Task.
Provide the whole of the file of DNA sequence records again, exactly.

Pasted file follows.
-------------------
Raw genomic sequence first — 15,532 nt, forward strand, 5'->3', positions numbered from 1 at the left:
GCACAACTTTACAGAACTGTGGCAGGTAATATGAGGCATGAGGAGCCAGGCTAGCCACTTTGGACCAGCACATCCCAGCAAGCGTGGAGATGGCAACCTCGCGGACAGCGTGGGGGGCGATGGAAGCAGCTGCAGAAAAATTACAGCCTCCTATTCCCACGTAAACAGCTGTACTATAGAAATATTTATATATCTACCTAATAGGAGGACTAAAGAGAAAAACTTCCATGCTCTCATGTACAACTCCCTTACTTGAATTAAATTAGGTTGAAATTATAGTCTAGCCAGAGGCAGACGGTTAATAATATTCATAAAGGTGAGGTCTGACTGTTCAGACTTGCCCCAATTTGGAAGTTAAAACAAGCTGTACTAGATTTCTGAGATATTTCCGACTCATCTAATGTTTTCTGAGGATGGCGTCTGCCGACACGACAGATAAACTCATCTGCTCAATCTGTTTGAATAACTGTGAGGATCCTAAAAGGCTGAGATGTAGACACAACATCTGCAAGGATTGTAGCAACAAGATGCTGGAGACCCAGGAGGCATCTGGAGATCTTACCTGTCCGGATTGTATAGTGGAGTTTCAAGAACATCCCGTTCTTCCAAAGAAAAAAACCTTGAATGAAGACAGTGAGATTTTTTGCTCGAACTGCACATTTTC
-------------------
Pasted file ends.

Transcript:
Raw genomic sequence first — 15,532 nt, forward strand, 5'->3', positions numbered from 1 at the left:
GCACAACTTTACAGAACTGTGGCAGGTAATATGAGGCATGAGGAGCCAGGCTAGCCACTTTGGACCAGCACATCCCAGCAAGCGTGGAGATGGCAACCTCGCGGACAGCGTGGGGGGCGATGGAAGCAGCTGCAGAAAAATTACAGCCTCCTATTCCCACGTAAACAGCTGTACTATAGAAATATTTATATATCTACCTAATAGGAGGACTAAAGAGAAAAACTTCCATGCTCTCATGTACAACTCCCTTACTTGAATTAAATTAGGTTGAAATTATAGTCTAGCCAGAGGCAGACGGTTAATAATATTCATAAAGGTGAGGTCTGACTGTTCAGACTTGCCCCAATTTGGAAGTTAAAACAAGCTGTACTAGATTTCTGAGATATTTCCGACTCATCTAATGTTTTCTGAGGATGGCGTCTGCCGACACGACAGATAAACTCATCTGCTCAATCTGTTTGAATAACTGTGAGGATCCTAAAAGGCTGAGATGTAGACACAACATCTGCAAGGATTGTAGCAACAAGATGCTGGAGACCCAGGAGGCATCTGGAGATCTTACCTGTCCGGATTGTATAGTGGAGTTTCAAGAACATCCCGTTCTTCCAAAGAAAAAAACCTTGAATGAAGACAGTGAGATTTTTTGCTCGAACTGCACATTTTC